Colorado River Case Study

For the Instructor

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Colorado River Case Study

Flow Depletion and Salinity

The Colorado River in the southwestern U.S. is an excellent case study of a river that is highly utilized for irrigation and agriculture. A majority of the Colorado River's drainage basin has an arid or semi-arid climate and receives less than 20 inches of rain per year (Figure 4.2.5), and yet the Colorado River provides water for nearly 40 million people (including the cities of Los Angeles, San Diego, Phoenix, Las Vegas, and Denver) and irrigates 2.2 million hectares (5.5 million acres) of farm land, producing 15 percent of U.S. crops and 13 percent of livestock (USBR 2012). Much of the irrigated land is not within the boundaries of the drainage basin, so the water is exported from the basin via canals and tunnels and does not return to the Colorado River (Figure 4.2.6).

The net results of all of these uses of Colorado River water (80 percent of which are agricultural) in both the U.S. and Mexico are that the Colorado River no longer reaches the sea, the delta is a dry mudflat, and the water that flows into Mexico is so salty as a result of agricultural return flows that the U.S. government spends millions of dollars per year to remove salt from the Colorado River.

Many farmers in the Colorado River basin are working to use Colorado River water more efficiently to grow our food and food for the animals that we eat. Watch the video below and answer the questions to learn more about farming in the Colorado River basin.

Figure 4.2.5. Average annual precipitation of the Colorado River basin. Data are United States Average Annual Precipitation, 1961-1990 published by Spatial Climate Analysis Service, Oregon State University; USDA - NRCS National Water and Climate Center, Portland, Oregon; USDA - NRCS National Cartography and Geospatial Center, Fort Worth, Texas.
Credit: Map by Gigi Richard
Figure 4.2.6. Map of the Colorado River basin showing areas outside of the basin using Colorado River water
Credit: USBR 2012

Check your Understanding

Watch the following video by the National Young Farmers Coalition.

Video: Resilient: Soil, water and the new stewards of the American West (10:13)

Resilient: Soil, Water and the New Stewards of the American West.

Answer the following questions:

How does the Colorado River touch the lives of nearly every American?

Answer: 80% of winter produce in the US are grown with Colorado River water (in 2014).

What practices are introduced in the film that can increase water use efficiency when growing irrigated crops?

Answer: Center pivot, Microspray and drip irrigation, Cover crops, Soil health

How can healthy soil reduce the amount of water used to grow crops?

Answer: Healthy soils can be more permeable and can store more water and so more water soaks into the ground and is stored in the soil. Water in the soil is available to the plants. Increases ability of soil to retain water.

How do cover crops help conserve water?

Answer: Cover crops help improve soil health (see the previous answer).

Identifying the problem

If you live in or visit Nevada, thank the generations of water planners who made it possible to turn on the lights or drink water from a tap. Then give thought to the new realities their modern counterparts must address: water demand is outpacing supply, and the problem is likely to worsen if the imbalance isn't addressed.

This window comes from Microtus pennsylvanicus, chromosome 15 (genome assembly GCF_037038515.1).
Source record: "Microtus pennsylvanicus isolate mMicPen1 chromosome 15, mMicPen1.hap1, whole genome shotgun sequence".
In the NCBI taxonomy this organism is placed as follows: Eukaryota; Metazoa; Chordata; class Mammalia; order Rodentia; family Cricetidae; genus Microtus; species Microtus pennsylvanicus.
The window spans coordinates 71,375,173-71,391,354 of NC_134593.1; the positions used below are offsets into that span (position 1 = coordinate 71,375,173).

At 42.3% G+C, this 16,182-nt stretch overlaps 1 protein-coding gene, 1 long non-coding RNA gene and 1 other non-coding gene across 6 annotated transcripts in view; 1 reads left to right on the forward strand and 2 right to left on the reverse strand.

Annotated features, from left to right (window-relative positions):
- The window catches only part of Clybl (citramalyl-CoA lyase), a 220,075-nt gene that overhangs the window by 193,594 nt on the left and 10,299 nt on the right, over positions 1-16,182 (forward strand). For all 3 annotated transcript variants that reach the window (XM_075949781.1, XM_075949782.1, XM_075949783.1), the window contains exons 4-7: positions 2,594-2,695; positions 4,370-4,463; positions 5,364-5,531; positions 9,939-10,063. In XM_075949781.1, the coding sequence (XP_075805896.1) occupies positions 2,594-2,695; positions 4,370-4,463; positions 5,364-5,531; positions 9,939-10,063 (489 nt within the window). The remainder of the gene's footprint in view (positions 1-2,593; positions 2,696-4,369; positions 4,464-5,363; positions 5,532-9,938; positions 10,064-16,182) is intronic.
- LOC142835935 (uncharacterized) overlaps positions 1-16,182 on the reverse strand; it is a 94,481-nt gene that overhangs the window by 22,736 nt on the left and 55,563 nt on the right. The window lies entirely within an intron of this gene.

In the days when the West’s major dams and hydroelectric plants were built, planners were optimistic that the climate conditions of their day would sustain residents and settlers for the foreseeable future. Today, water managers throughout the West are facing different climate conditions and, therefore, a different vision of the future. From the Front Range of Colorado to San Diego, water professionals are well aware of impending shortfalls in water supply paired with growing demand. Together, these forces pose a formidable threat to the regions's water resources.  

The Colorado River system spans seven states. The Upper and Lower Basins of the river provide water, food, recreation, and electricity for millions of residents and visitors.

In 2010, federal and state partners joined forces to study the Colorado’s likely flow and uses out to 2060. The U.S. Bureau of Reclamation led the effort, and all seven states spanning the watershed contributed resources such as funding, time, and expertise. To address the uncertainty inherent in how a region as geographically and socially complex as the Colorado River Basin might be affected over a 50-year span, the partners explored distinct water supply and demand scenarios. What action could basin partners take individually and collectively to mitigate and adapt to the risks of decreased supply and the great uncertainty in river flows? Noting that past generations had been overly optimistic about projected flows, today’s water planners do not want future generations to inherit plans and infrastructure optimized for river levels rarely seen due to changes in climate and water demand. How effective would those actions be? What would the tradeoffs be? Study partners needed very specific data and information to begin the process of evaluating those decisions.

Determining vulnerabilities